But I hope that if you know anything about me, it's that I think fantasy is more than just start-or-sit advice. It's fun, it's something we do to enjoy, it's a bonding experience and it's more than a hobby to many of us. It's a lifestyle. As I like to say: Fantasy football is life. And now, more than ever, I cannot tell you how much it meant to hear from you in a way that let me know you, too, agreed with that point of view. Like this one from Tony.
Thank you for your Love/Hate column today. I am happy that you are doing better and am looking out for your health more.
Your column made me cry today. I don't know if it's because I have two little girls too -- Grace is 8 and Anna is 5 -- or the fact that even though we don't know each other personally, I feel like I do. You've always been part of my life for as long as I can remember as I read your columns and listen to your pod every week.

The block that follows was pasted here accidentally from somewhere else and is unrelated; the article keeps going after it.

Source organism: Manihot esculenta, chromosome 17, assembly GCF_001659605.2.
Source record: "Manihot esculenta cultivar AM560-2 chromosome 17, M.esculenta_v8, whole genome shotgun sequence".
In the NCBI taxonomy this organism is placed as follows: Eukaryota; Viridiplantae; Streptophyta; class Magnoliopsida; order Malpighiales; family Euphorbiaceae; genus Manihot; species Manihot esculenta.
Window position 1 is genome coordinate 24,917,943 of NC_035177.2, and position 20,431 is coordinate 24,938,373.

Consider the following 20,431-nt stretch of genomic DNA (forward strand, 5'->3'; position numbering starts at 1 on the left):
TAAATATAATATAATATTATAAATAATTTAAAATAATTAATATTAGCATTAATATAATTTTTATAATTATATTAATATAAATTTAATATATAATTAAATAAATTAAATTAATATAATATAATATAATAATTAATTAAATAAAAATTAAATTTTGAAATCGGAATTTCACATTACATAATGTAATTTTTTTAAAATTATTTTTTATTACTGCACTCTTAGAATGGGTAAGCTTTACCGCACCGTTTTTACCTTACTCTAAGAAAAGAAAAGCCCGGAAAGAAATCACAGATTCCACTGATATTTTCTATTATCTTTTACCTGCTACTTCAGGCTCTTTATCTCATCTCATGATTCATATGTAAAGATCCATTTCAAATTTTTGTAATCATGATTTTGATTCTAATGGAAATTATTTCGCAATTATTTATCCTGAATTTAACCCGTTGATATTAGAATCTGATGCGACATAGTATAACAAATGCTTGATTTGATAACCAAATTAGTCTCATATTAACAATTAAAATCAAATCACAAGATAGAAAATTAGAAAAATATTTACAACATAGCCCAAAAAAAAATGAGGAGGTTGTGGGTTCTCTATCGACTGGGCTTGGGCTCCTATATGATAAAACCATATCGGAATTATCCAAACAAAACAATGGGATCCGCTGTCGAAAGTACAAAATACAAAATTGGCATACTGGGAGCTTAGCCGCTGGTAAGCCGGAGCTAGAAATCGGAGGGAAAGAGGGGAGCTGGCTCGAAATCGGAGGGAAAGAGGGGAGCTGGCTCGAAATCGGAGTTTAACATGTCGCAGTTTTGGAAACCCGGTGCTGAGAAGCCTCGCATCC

While I enjoy your advice every week in fantasy I never blame you for your recommendations - like so many other people do on Twitter and elsewhere -- because hey, fantasy is just fantasy and real life is so much more important.
Take care of yourself sir.
I feel l like I know you as well, Tony. I feel like I know all my readers. I try like hell to respond to everyone I can, but sheer volume and time prevent that from happening. But still, I read every single one. I hear about your teams, your leagues and your lives. I feel like I know you guys as well and that's an amazing thing that a simple game like fantasy football has brought us together.
I believe I managed to respond to almost everyone who sent a kind tweet, text or DM about last week's column -- apologies if I missed you -- and I am still wading through all the emails, but my plan is to respond to every one of those as well. I appreciate your patience.